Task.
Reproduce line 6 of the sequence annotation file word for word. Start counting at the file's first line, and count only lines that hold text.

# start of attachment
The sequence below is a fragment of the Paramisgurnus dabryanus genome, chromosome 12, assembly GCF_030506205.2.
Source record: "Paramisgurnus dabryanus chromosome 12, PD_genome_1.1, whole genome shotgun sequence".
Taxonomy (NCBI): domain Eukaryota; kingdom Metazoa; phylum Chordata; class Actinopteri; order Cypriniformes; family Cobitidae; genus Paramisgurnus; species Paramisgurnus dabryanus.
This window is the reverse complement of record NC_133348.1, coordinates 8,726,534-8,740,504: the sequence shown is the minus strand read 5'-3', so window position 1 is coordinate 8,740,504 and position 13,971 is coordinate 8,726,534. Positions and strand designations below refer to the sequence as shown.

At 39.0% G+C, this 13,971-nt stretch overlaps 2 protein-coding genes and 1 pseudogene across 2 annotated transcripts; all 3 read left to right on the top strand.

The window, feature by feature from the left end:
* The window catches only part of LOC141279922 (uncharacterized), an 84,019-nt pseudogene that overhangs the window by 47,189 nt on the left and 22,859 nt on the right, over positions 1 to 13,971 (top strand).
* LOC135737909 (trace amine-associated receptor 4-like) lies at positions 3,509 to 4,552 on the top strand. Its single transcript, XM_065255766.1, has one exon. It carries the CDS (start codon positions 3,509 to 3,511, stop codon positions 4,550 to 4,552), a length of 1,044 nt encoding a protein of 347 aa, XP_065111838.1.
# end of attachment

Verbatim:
The window, feature by feature from the left end: